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Australian politicians demanding forced online ID, AI-assisted content surveillance to stop spread of “misinformation”


Just like what’s happening here in the United States right now, Australian politicians from both sides of the political spectrum are demanding “more vigilance” from social media platforms in censoring information.

The recent Sydney stabbing attacks and what people are saying about them online prompted Australian politicians to call for sweeping new censorship rules to remove all “misinformation” about the incidents from the internet – but will it work?

In addition to pushing for new online age verification requirements in order to use the internet, the Australian government also wants more artificial intelligence embedded within online systems to surveil, detect and remove anything the government decides is “false” or off limits to the public.

Both Prime Minister Anthony Albanese and opposition leader Peter Dutton are in full agreement with one another that more censorship is needed to immediately put a lid on the truth – or as they put it, to “protect users.”

“I am prepared to take whatever action is necessary to haul these companies into line,” promised Albanese about the new effort.

(Related: Did you catch the news about Tasmanian Sen. Jacqui Lambie, who wants to imprison Elon Musk for not censoring people enough on his X platform?)

The only thing politicians can agree on is supporting censorship

One of the things Albanese is really upset about right now is social media response time to removing things like citizen-captured video footage of the stabbings. Instead of sharing the footage online with others, Albanese wants social media users to forward it to the police.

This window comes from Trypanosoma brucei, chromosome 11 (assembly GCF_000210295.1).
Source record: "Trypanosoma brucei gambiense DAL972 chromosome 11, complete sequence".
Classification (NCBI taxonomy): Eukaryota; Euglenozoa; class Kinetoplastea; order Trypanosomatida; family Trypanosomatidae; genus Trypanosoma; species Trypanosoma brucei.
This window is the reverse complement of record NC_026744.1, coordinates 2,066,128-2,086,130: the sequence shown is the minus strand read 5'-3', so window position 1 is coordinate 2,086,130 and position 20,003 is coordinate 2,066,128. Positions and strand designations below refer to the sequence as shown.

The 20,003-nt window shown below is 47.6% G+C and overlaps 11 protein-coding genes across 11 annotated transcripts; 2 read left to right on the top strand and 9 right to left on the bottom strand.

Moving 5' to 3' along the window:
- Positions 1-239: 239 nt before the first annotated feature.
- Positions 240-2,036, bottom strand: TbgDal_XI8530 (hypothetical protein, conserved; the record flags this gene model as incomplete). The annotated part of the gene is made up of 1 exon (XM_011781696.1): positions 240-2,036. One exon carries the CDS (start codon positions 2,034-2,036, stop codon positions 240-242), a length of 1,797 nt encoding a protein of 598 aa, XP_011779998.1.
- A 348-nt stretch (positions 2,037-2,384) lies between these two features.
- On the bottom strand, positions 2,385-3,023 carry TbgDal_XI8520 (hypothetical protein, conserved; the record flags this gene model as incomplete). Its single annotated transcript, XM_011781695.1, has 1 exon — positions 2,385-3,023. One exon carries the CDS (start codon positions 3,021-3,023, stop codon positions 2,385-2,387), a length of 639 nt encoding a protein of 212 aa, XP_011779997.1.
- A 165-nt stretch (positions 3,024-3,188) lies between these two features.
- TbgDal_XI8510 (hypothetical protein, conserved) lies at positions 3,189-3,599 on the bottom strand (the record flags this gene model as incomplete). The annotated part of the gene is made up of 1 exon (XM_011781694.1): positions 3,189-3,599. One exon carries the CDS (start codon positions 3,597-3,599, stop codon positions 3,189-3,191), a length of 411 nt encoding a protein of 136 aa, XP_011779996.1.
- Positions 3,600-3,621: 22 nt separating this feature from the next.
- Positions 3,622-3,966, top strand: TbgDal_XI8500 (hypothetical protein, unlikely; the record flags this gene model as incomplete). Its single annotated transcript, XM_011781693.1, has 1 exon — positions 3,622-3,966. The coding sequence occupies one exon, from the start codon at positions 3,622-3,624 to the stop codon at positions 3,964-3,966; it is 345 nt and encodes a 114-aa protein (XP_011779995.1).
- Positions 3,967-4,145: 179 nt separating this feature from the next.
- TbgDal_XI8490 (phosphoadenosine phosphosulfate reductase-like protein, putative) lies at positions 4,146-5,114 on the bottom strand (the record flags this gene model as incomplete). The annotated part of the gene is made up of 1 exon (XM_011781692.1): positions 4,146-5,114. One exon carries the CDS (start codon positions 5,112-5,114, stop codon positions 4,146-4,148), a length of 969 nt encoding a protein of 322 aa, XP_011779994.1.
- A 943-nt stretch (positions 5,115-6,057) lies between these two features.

He also says that social media companies need to look at their existence more as a privilege offered to them by the government rather than a right that they are afforded by their own self-will.

“They must start to understand their social responsibility,” Albanese said, addressing the concept of what he called “social license.”

If it were up to Albanese, social media would not exist at all because in his view, it is a “scourge in many ways.”

Dutton agrees, supporting the online age verification, or digital ID, system of ensuring that the internet is only accessible to people whom the government deems worthy of using it. Implementing mandatory digital ID, according to Dutton, would make the internet much “better.”

Dutton also wants to expand Australian law to more strictly prohibit the sharing and spread of “disinformation” and “misinformation,” boasting that perhaps Five Eyes, an intelligence coalition comprised of Australia, Canada, New Zealand, the United Kingdom and the U.S., should start to “exert pressure” on social media companies.

Using the “But what about the children!” argument that politicians throughout the ages have been inclined to do, Dutton argues that restricting the internet with an iron fist is the only way to protect children online.

As for AI, Dutton thinks it should be “put to good use” by social media companies to enable mass censorship, even if harmless content gets captured in the AI dragnet right alongside misinformation.

“When they have that red flag, they should take it down,” Dutton maintains. “If there’s a hesitation of putting it up, if it’s an innocent graphic that they’ve caught, well, they can rectify that.”

Australian Agriculture Minister Murray Watt also agrees with this “stronger laws” approach to censorship. He, too, is worried about “misinformation,” as is Labor Minister Chris Bowen, who described X as “a cesspit of misinformation and violence” that “won’t be put up with.”

“We want to support the government … where it is effectively holding social media giants to account,” added opposition foreign spokesman Simon Birmingham in support of more censorship.


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